South Gallery Tom Jones: Strong Unrelenting Spirits On view until March 28, 2021
Strong Unrelenting Spirits features new works from Tom Jones’ series of portraits that are rooted in his Ho-Chunk identity. The works extend the boundaries of photography by incorporating beadwork directly onto the photographs. According to Jones, “the use of Ho-Chunk floral and geometric designs is a metaphor for the spirits of my ancestors who are constantly looking over us.” Jones’ photographs examine identity and geographic place with an emphasis on the experience of American Indian communities. The exhibition also includes recent works from his Studies in Cultural Appropriations series, which explores how American Indian culture is represented through popular culture, fashion and design, raising questions about these depictions of identity. All Studies in Cultural Appropriations use a found black and white image of a 1920s couple. Jones placed the cutout of the male figure’s suit onto different Native American designs for his digital photographs, addressing the issue of cultural appropriation especially in the fashion industry.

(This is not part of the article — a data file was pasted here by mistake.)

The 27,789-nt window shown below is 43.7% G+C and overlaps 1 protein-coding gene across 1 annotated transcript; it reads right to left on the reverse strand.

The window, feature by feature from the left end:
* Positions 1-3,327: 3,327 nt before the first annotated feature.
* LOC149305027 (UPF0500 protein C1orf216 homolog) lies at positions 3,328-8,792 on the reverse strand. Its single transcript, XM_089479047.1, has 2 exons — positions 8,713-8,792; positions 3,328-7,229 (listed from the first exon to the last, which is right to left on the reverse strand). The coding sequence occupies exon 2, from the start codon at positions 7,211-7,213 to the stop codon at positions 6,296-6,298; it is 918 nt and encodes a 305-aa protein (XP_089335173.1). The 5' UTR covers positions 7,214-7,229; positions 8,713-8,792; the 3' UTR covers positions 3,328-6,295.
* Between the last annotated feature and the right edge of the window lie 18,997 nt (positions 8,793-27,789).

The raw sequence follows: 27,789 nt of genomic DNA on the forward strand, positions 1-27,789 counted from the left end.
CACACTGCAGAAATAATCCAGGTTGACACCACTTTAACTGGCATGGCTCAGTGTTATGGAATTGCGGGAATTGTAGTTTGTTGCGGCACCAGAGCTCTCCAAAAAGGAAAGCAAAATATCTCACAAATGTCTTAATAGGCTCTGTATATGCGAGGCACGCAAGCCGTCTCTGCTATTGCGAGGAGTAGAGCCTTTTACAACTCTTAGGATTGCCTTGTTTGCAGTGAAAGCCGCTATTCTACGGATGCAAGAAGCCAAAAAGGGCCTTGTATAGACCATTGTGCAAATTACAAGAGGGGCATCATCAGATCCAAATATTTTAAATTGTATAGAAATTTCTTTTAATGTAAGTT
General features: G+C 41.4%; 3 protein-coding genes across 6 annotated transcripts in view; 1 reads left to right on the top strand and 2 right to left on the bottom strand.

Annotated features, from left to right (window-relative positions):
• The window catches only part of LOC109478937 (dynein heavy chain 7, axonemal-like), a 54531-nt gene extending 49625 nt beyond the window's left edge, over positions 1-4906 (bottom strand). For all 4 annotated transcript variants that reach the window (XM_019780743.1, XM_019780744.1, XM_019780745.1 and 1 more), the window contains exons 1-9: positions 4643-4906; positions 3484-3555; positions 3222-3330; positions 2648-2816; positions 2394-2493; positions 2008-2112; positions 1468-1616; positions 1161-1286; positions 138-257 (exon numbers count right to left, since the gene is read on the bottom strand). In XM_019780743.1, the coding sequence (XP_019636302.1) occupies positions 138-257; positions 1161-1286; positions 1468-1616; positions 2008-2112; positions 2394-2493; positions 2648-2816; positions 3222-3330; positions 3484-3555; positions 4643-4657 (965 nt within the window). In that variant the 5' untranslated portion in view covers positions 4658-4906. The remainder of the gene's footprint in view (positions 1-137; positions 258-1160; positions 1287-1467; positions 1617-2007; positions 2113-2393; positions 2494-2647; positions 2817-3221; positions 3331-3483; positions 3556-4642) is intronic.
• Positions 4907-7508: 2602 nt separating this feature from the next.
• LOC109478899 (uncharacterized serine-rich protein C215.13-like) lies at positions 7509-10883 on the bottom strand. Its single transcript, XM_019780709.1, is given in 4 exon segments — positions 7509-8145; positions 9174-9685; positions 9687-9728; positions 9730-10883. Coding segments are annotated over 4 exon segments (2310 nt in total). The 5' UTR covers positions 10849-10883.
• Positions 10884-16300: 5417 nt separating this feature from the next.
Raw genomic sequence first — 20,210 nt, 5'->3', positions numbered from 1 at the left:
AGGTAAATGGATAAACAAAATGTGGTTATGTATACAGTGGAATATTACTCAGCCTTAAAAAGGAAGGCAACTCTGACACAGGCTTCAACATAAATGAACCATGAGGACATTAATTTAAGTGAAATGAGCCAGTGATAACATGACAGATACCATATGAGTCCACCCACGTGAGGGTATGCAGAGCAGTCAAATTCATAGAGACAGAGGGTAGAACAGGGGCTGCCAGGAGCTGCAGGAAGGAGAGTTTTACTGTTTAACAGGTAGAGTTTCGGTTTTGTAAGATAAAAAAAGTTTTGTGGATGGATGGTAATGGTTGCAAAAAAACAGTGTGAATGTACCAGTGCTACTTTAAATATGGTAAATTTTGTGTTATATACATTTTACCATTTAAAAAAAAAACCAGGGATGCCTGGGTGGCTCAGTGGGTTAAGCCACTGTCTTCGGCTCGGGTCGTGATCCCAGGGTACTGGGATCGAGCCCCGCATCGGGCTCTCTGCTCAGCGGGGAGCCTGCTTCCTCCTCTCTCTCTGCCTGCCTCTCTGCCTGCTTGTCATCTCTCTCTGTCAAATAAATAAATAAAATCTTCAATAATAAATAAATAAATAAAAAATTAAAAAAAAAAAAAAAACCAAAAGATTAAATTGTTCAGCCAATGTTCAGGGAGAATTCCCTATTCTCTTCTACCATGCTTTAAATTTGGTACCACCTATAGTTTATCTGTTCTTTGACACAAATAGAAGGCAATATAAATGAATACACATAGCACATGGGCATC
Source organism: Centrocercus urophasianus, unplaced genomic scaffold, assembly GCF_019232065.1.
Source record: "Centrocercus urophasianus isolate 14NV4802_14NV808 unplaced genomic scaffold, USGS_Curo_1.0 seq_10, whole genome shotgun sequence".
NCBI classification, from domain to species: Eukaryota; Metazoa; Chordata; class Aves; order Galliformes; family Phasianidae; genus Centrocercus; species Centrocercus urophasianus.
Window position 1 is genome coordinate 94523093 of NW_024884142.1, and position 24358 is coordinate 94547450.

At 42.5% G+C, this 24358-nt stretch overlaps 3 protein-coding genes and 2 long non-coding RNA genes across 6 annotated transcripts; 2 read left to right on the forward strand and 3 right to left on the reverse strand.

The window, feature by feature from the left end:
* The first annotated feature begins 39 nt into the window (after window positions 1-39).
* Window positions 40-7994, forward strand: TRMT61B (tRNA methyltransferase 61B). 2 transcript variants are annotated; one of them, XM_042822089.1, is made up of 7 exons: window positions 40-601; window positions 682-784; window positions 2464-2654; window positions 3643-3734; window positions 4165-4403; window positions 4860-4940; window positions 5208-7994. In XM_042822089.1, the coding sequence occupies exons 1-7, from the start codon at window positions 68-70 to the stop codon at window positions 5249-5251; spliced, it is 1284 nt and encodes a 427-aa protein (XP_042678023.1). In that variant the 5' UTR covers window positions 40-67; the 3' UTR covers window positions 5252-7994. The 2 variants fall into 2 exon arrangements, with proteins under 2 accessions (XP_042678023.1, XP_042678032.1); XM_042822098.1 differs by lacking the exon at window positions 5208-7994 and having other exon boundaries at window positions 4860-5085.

Tom Jones (Ho-Chunk), Elizah Leonard, 2019, digital photograph with beadwork, edition 2/5, 40 x 40 in. Images courtesy of the artist. Tom Jones (Ho-Chunk), Cultural Appropriation Study #23, 2020, glass beads, found image, 20.25 x 17 in
Tom Jones is a Professor of Photography at the University of Wisconsin-Madison. He received his MFA in Photography and a MA in Museum Studies from Columbia College in Chicago, IL. He participated in the IAIA Artist-in-Residence (AiR) program in 2019. Jones is a co-author on the book “People of the Big Voice, Photographs of Ho-Chunk Families by Charles Van Schaick, 1879-1943.” His works are in the collections of IAIA Museum of Contemporary Native Arts, the National Museum of the American Indian, Polaroid Corporation, Sprint Corporation, The Chazen Museum of Art, The Nerman Museum, and Microsoft.